Our growing awareness of such inner conflict becomes the remedy. We begin to detect the inner critic, understand its irrationality and primitive function, and thereby neutralize its allegations. We also begin to feel the presence of inner passivity and understand its ploys and reckonings. This new awareness pierces our unconscious mind to expose the dynamics of irrationality. We can see the conflict, for instance, between our conscious wish to be strong versus our unconscious readiness to identify with old emotional associations involving self-doubt and helplessness. In the act of seeing all this, we connect with our better self.
Now we can begin to step outside of inner conflict and liberate ourselves from it. We’re refusing now to identify with the passive side of the conflict. Those who are too resistant, too identified with inner passivity, simply refuse unconsciously to acquire this insight and use it to their advantage.
Instead of identifying with inner passivity, many other people, though inwardly passive, cope with inner conflict by aligning themselves emotionally with the values of their inner critic. Now they’re in danger of becoming insensitive, boorish, cruel, susceptible to authoritarian values, and unwitting defenders of the ego. Their unconscious defense proclaims, I’m not a passive person, disconnected from my better self. My aggressive hostility toward others and their values feels good and righteous.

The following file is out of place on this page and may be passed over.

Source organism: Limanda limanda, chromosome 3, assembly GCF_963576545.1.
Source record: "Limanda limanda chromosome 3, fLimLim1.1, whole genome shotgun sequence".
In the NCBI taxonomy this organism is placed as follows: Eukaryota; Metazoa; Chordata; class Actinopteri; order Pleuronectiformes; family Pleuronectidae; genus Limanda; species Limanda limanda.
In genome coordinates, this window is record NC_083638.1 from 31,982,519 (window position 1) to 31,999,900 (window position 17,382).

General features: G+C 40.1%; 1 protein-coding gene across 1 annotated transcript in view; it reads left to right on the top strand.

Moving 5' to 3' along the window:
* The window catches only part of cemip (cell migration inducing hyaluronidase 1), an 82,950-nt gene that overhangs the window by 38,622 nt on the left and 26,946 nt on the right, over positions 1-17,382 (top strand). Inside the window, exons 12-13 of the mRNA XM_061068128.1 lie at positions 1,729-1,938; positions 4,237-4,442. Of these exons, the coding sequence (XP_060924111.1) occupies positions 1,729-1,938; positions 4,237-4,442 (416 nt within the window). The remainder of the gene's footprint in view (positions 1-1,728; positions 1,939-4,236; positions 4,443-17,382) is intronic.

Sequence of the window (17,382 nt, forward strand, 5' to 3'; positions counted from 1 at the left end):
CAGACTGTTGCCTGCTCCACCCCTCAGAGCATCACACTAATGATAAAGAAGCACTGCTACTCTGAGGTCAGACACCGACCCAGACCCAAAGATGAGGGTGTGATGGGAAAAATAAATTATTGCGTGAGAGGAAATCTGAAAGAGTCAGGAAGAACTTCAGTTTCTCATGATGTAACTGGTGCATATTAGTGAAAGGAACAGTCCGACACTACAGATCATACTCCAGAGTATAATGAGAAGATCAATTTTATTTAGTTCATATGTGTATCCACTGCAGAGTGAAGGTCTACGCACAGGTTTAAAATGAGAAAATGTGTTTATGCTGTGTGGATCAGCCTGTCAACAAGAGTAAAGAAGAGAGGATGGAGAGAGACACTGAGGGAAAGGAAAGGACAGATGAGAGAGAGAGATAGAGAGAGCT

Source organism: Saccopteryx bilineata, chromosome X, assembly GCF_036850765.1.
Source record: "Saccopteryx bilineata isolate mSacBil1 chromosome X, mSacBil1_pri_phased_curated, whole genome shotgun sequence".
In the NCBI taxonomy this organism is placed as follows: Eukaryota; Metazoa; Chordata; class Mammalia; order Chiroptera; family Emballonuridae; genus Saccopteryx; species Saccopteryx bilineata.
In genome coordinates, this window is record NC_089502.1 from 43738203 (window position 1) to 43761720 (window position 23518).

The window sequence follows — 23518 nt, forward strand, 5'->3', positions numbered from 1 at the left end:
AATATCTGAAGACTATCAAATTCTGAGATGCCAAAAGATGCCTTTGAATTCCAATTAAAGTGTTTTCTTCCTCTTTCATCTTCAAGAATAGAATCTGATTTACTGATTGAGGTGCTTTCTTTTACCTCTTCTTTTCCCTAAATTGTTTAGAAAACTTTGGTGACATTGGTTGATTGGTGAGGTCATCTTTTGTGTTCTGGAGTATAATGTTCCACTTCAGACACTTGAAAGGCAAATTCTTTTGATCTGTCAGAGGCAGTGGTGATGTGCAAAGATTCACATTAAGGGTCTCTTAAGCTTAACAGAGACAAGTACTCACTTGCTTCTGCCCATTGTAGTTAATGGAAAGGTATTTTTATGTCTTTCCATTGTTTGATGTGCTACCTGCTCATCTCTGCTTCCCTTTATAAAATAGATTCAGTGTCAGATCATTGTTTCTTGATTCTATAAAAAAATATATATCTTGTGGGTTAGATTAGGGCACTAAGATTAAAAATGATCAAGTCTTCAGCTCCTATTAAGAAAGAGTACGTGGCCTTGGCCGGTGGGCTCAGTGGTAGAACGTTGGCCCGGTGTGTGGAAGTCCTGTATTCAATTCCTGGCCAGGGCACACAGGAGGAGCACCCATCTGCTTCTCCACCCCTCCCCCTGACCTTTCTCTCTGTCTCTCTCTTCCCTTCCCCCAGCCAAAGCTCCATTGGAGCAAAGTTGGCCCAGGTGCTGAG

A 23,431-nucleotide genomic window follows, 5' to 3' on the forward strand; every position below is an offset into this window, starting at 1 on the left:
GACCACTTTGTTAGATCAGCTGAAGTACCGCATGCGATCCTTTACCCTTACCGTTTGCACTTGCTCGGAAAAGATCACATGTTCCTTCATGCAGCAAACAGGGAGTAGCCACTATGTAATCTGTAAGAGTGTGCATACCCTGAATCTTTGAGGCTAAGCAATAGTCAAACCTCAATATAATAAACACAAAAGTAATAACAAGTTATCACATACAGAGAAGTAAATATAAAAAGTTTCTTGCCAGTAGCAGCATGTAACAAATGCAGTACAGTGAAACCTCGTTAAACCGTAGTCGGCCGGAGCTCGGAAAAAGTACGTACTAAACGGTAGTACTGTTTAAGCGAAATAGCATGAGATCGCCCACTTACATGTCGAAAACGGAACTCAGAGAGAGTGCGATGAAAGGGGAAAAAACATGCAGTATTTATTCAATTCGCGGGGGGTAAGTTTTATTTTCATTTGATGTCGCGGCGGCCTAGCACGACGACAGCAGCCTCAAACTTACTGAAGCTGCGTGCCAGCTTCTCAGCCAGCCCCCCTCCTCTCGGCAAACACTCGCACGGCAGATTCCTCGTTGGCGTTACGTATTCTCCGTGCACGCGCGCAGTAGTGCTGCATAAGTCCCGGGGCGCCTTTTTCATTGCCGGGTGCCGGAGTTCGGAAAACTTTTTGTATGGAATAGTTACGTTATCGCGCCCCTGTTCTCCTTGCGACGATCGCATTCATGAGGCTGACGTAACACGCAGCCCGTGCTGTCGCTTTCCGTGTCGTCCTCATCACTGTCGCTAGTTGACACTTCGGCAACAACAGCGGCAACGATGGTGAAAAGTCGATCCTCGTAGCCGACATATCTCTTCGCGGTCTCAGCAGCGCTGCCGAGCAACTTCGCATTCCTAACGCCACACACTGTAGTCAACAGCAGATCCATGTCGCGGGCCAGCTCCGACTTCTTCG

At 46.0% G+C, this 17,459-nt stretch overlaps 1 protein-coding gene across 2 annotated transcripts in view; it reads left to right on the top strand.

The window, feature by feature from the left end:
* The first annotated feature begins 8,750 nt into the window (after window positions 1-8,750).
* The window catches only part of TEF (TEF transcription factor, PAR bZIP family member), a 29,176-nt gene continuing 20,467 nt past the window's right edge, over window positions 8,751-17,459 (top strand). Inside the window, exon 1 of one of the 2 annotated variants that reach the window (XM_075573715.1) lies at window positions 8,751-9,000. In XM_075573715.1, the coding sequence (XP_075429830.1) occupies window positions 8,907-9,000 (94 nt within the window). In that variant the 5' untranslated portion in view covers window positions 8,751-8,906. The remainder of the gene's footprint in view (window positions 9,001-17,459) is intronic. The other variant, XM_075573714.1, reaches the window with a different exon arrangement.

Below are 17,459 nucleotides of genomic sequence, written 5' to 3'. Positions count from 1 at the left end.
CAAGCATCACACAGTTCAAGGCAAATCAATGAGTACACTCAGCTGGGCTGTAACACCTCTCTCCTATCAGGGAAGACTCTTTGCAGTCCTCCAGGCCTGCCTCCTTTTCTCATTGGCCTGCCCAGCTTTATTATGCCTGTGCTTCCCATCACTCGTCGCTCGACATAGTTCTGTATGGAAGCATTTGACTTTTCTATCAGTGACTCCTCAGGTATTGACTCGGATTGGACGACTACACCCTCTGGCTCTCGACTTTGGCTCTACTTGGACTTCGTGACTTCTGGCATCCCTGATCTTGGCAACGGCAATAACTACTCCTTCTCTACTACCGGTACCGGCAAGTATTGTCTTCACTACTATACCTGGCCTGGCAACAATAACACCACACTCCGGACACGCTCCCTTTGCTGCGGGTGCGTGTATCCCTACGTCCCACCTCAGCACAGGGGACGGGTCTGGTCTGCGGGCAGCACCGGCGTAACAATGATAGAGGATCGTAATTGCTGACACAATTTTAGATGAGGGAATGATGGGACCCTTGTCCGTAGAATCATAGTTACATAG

When through insight our consciousness recognizes the source of random suffering, we see how we can stop the misery. We can also feel a pleasurable connection to our better self and appreciate, too, the self-regulation we’re now capable of practicing. Our will to flourish is inspired by inner truth.
Styron makes another passing allusion to inner conflict when he writes, quite impersonally, “It may require on the part of friends, lovers, family, admirers, an almost religious devotion to persuade the sufferers of life’s worth, which is so often in conflict [italics added] with a sense of their own worthlessness…” The inner critic does indeed demean us, while inner passivity blocks us from accessing and feeling the truth of our intrinsic value.
Styron describes in his memoir the inspiration he felt reading Nobel-Prize laureate Albert Camus’s novel, The Stranger. But Camus, I believe, was deeply under the influence of inner passivity. The Stranger reeks with passive undertones. The novel’s title character, Meursault, is a morose, apathetic fellow, a poster-boy for self-alienation, who never quite knows what he feels or why exactly he shot and killed a man. Languishing in prison under a death sentence, Meursault’s final act of “redemption” is to accept “the benign indifference of the universe” and to take consolation in knowing his execution will end his loneliness.